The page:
Russian authorities and the atomic industry not only have not drawn any new lessons from the Chernobyl tragedy, but they have not even learned respect for the victims of nuclear catastrophes in general. There cannot be any respect in a situation wherein the majority of the victims are not even acknowledged. Such is the attitude to victims of the nuclear disaster at the Mayak Chemical Combine in 1957. Instead of apologies and a renewal of historic justice, the government seemingly is waiting for all of the victims to quietly die off. At the end of last year, the State Duma refused to enact a law defining those who were irradiated in utero by the 1957 accident at Mayak as victims of the incident. According to archives, some 2000 pregnant women were inducted to work on the liquidation of the accident, but their children, a small number of which are still alive, now cannot prove the harm their health sustained. From a legal point of view, they cannot be victims of the accident because they had not yet been born when it happened.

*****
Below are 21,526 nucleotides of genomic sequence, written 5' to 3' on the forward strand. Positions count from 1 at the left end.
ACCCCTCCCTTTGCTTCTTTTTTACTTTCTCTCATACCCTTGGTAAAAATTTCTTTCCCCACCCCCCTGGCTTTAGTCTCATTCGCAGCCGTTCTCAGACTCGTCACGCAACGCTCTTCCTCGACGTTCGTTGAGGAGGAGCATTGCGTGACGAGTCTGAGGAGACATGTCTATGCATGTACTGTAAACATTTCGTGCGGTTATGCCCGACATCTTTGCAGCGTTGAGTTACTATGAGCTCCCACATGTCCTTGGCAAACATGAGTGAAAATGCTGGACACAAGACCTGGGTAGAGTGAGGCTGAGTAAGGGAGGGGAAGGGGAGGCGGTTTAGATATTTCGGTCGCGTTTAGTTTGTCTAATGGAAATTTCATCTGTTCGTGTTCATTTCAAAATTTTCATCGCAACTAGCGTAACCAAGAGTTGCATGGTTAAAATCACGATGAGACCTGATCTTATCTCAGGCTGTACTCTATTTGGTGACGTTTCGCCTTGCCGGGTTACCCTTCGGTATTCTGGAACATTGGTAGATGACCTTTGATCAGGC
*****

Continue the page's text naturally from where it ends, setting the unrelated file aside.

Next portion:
The 1957 accident was kept under wraps until 1989 – doctors were forbidden to issue diagnoses confirming a link to radiation related illnesses, which means that today’s victim statistics aren’t worth the paper they’re printed on. In the first three years after Chernobyl, the data on those who suffered in the wake of the explosion at the nuclear power station were also extremely distorted and today the Soviet period data is hardly adequate. The maimed figures can be explained either by secretiveness or political expediency, but why has such a disrespectful and cynical attitude toward the victims remained? The answer to that question is almost obscenely simple: money. Atomic businessmen consider it their duty to deny any negative consequences of the nuclear accident, assuming that admitting to problems will tarnish the image of nuclear energy, which will negatively impact business.